Just in time for the Thanksgiving Weekend, “Life Of Pi” in 3D hits theaters. Ang Lee (“Brokeback Mountain”) directs this action adventure and CGI stunner about a 16-year-old Indian boy, Pi Patel (played by newcomer Suraj Sharma), who is trapped at sea on a lifeboat with a Bengal tiger. It’s a story of faith; a journey of a boy against nature. Surely an Oscar contender, this film is a magnificent cinematic display of advanced technology. It took 15 artists from India and the U.S. just to paint the 10 million hairs on the tiger’s body. Also starring are Irrfan Khan and Gérard Depardieu. The screenplay by David Magee (“Finding Neverland”) is based on the book by Yann Martel. Opens in New York City theaters Wednesday, November 21, 2012. Adventure, Drama. Rated PG. 127 minutes.
Dreamworks presents “Rise of the Guardians,” a 3D animated feature voiced by A-listers Alec Baldwin, Hugh Jackman and Jude Law. It’s a kid’s fantasy of a school day magically transformed into a snow day by Jack Frost. But, if you think this is just a sickeningly sweet movie, you don’t know Jack. He becomes the fearless guardian against arch enemies: Sandman, Easter Bunny, Tooth Fairy and Santa Claus. Opens in New York City theaters Wednesday, November 21, 2012. Animation, Adventure. Rated PG. 97 minutes.
On Friday, November 23, comes the much-anticipated and Oscar-buzzing “Hitchcock” starring Anthony Hopkins as Alfred Hitchcock, Helen Mirren as Hitchcock’s wife Alma Reville, and va-va-voom Scarlett Johansson as Janet Leigh. There’s so much we never knew—that we didn’t know—about this master filmmaker. The film covers the tumultuous time when Hitchcock faced obstacles and seemingly unmovable roadblocks while trying to make his scariest and most iconic movie ever, “Psycho.” It is based on the Stephen Rebello book, “Alfred Hitchcock and the Making of Psycho”. John J. McLaughlin (“Black Swan”) writes the fascinating screenplay about a thriller of a topic. Opens in New York City theaters Friday, November 23, 2012. Biography, Drama, Romance. Rated PG-13. 98 minutes.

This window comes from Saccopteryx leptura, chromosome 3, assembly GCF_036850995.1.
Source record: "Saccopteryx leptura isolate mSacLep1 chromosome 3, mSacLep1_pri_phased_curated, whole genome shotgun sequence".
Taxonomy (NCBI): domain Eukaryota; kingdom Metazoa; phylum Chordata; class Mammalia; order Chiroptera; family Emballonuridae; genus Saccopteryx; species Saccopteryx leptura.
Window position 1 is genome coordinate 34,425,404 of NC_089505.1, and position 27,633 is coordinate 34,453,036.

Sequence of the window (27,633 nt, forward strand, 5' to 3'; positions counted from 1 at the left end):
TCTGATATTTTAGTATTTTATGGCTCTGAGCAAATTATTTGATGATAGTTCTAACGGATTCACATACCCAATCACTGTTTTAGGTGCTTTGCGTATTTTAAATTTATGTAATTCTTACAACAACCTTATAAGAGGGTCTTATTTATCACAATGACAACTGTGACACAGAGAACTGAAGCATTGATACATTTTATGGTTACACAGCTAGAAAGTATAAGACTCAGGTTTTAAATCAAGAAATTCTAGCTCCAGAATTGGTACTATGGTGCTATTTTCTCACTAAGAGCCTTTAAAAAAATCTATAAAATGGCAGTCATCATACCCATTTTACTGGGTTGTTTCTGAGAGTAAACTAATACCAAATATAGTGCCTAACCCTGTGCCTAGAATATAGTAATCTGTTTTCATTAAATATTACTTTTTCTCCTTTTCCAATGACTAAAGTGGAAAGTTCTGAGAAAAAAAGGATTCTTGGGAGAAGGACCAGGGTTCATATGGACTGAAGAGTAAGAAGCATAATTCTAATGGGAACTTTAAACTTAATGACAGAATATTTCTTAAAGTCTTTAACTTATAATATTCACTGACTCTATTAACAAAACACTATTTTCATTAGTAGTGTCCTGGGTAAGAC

Here’s one for the grown-ups: Award-winner “The Central Park Five” is directed by Ken Burns, Sarah Burns, and David McMahon. It is the true story of a brutal beating and rape of a white female jogger in Central Park that took place in 1989. It was this case that spawned the term wilding, meaning a gang of youths attacking random victims during a violent rampage. Ed Koch, who was the New York City mayor at the time, labeled the horrific incident as the “crime of the century.” Five teens from Harlem were arrested and convicted. After they’d spent years in prison, a serial rapist confessed to the crime. The confession, combined with DNA evidence, proved the five had been wrongly convicted. This is a responsible documentary about a shocking and disturbing miscarriage of judgment based on racism and fueled by media frenzy. Opens in New York City theaters Friday, November 23, 2012 at the IFC Center, 323 Sixth Avenue at West 3rd Street. Documentary. Not rated. 119 minutes.
On Friday, November 30, action slash sci-fi slash horror-thriller aficionados will get a good fix with “Universal Soldier: Day of Reckoning.” It stars Jean-Claude Van Damme as the evil nemesis Luc Deveraux. John (Scott Adkins) comes out of a coma to learn that years earlier his wife and daughter were murdered in a vicious home invasion. English actor Adkins (The Bourne Ultimatum) and his ripply muscles are mesmerizing, though the plot not so much. Still it is fun to take in the cool, sweaty, bloody fight scenes. Dolph Lundgren shows up looking weather-beaten yet fierce as a genetically enhanced warrior to provide still more testosterone. Okay, so this isn’t a deep film—but if you enjoy violent tales of revenge, this fast-paced B-movie is for you. Teen boys will love it. Opens in New York City theaters Friday, November 23, 2012. Action, Sci-Fi. Rated R. 114 minutes.
Friday, November 30, “California Solo” opens at the Quad in Greenwich Village. Robert Carlyle, gives an ardent yet natural performance as the main character, Lachlan MacAldonich. The role was written for Carlyle by Marshall Lewy who also directs the film. Alexia Rasmussen plays Beau, Lachlan’s kinda-sorta love interest. Lachlan is living an aimless, solitary life in L.A. as an organic farmer. He’s haunted by his past in a famous U.K. rock and roll band. He’s kind to folks during his minimal daily interactions at the farmer’s market then goes home and drinks, and drinks, and drinks. Things get shaken up, and demons rise to the surface, when he is pulled over for a DUI and faces deportation back to Scotland. This award-winning Sundance Film Festival selection is melancholy and strangely captivating, though it’s more of a character study than a story. Opens in New York City on Friday, November 30, 2012 at the Quad Cinema, 34 West 13th Street. Drama. Not rated. 94 minutes.